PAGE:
As mentioned in Compost part 1, I use the Bokashi composting system. This uses a bran containing microbes to pickle food waste and speed up composting. I live in a flat, but am lucky enough to have a reasonable sized balcony so have room for both plant troughs and composting bins.
My process is as follows;
- Food waste is cut up into reasonable sized chunks. This can include cooked and raw food items, tissues, hair, coffee grounds. For example I would cut a juiced lemon into quarters, a banana skin would be cut into three or four. This is so the break down happens evenly. I do not include meat bones, fat or liquids. The material is left in air tight containers, in the fridge, until I have a couple full.
Compost in waiting
2. The food waste is then transferred to the Bokashi air tight bucket. For each container of food waste placed in the bucket, I press it down with a potato masher, this is important so there is not too much air between the layers, and you can fit more in. Then I sprinkle on a handful of Bokashi bran. The lid is then returned to the bucket ensuring it is air tight. Otherwise the food will rot (in a bad way) and not pickle.
A white mould may form on top of the food waste, this is normal. It should smell quite sweet and almost like a cider. Fermentation is occurring! The tap at the bottom drains off the liquid that will form. How often I need to do this depends how wet the material was and the weather. This liquid is my fertiliser, it’s super strong so needs diluting a lot.
The Bokashi Bucket – This is were the pickling happens
3. Once the bucket is full. Leave it for a few weeks, or a few months, it will not go off as long as it is air tight. Start filling your second bucket.
4. I have a large dustbin on the balcony with holes drilled in the bottom. A large saucer underneath catches the liquid that will be produced. I empty this around every two weeks. It’s a great drain cleaner. Into the dustbin I put around a third of the contents of the Bokashi bucket, then layer sawdust, or shredded paper, it can’t go in most paper recycling so is a great use for it. This addition helps balance the very high nitrate levels. I also layer the Bokashi with green waste, to help get a more even compost.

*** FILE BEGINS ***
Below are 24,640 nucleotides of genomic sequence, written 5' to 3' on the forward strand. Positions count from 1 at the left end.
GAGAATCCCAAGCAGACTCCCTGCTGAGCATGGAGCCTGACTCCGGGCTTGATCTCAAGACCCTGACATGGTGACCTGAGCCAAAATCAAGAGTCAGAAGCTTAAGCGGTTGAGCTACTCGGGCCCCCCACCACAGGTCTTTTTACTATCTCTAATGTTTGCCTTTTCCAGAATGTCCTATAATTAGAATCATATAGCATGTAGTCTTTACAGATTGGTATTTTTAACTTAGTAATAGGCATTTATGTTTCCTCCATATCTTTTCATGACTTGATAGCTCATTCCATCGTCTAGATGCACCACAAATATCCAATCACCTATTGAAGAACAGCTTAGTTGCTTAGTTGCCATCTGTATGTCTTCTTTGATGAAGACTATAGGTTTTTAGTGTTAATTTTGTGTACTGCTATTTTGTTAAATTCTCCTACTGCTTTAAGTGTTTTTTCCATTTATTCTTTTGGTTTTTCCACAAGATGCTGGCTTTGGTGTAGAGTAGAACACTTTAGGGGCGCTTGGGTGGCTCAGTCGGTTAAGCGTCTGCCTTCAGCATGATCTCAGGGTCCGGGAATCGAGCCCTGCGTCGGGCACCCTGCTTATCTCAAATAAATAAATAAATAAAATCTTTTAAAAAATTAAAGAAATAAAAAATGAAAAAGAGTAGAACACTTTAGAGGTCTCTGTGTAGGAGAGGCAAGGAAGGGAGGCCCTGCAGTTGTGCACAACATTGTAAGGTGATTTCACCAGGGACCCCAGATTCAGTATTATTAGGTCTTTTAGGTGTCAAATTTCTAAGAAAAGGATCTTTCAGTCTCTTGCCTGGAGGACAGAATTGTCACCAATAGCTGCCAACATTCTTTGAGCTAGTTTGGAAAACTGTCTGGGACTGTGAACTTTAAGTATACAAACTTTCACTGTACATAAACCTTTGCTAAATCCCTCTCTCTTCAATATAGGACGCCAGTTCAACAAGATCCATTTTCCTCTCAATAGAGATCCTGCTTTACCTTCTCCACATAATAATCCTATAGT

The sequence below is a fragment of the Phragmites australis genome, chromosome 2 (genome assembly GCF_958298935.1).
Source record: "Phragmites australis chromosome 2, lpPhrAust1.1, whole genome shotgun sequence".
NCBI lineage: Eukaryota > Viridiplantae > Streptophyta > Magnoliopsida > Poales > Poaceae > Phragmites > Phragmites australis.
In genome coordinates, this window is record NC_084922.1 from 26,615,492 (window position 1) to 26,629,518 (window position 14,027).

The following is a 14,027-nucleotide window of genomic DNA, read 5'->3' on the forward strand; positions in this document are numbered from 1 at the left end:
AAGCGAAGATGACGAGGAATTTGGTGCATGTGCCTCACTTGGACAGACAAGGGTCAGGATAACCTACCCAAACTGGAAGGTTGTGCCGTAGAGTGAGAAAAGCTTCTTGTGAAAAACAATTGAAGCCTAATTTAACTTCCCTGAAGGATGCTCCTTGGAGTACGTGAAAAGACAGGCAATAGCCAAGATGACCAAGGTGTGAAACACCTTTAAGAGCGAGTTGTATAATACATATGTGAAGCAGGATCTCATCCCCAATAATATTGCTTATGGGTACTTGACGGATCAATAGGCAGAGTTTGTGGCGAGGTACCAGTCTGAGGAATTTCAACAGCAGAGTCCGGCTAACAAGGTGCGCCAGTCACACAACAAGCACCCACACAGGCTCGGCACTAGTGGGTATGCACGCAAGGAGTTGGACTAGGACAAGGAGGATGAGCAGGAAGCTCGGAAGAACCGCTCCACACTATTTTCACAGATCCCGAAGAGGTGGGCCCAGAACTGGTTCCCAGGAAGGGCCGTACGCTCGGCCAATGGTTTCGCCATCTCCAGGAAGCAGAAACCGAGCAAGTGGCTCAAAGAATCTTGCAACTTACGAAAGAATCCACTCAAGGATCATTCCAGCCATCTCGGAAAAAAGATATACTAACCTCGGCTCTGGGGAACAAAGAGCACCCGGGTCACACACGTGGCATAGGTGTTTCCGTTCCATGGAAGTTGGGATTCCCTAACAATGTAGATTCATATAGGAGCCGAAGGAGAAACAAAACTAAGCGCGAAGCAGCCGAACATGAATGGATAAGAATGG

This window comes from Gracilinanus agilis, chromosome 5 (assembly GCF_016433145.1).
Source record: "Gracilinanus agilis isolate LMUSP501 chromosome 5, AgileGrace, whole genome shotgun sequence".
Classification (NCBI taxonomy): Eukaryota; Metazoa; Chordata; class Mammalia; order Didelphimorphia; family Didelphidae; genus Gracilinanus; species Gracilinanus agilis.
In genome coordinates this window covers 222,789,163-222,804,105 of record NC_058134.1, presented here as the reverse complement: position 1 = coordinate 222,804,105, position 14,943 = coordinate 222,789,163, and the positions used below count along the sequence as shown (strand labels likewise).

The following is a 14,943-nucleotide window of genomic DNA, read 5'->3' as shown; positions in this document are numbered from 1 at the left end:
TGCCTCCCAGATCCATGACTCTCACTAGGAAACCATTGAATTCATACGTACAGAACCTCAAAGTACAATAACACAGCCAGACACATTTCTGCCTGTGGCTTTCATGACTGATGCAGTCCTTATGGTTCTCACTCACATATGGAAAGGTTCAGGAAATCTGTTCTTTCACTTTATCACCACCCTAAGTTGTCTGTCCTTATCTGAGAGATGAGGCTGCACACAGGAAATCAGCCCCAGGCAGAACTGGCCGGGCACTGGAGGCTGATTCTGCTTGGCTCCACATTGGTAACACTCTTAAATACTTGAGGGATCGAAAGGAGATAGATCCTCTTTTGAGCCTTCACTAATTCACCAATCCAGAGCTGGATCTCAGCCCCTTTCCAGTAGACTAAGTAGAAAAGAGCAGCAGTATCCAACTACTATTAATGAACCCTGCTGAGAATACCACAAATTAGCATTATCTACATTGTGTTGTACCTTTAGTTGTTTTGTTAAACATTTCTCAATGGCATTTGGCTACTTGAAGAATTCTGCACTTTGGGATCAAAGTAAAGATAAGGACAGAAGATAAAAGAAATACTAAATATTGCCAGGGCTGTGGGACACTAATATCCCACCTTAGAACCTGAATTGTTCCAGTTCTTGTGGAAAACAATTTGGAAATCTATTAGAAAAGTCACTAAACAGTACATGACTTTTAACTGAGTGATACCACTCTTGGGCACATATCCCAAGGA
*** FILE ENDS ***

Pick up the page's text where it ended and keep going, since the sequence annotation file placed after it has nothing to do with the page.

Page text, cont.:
The composting in action
5. When the material has been in this bin for a couple of months I transfer it to open containers to finish breaking down.
6. The resulting material is then crumbled by hand to break up any lumps. Anything that has not composted thus far goes back into the dustbin stage to go around again. Home composting does not get to the temperatures of council composts so things can take a bit longer to break down. I mix the crumbled material with existing soil, coconut coir, or other compost, and top up my troughs. I do not put the material undiluted around already growing plants. It can be too potent and could damage them.
It took a while to get the process right for me and my space, but I got there in the end. Some batches still work better than others. This is down to the mix of material and the weather. However I am still learning and hearing of new things which might help make it even better. Currently I am scavenging leaves to add to the mix! Remember it all gets there in the end, you just have to be patient.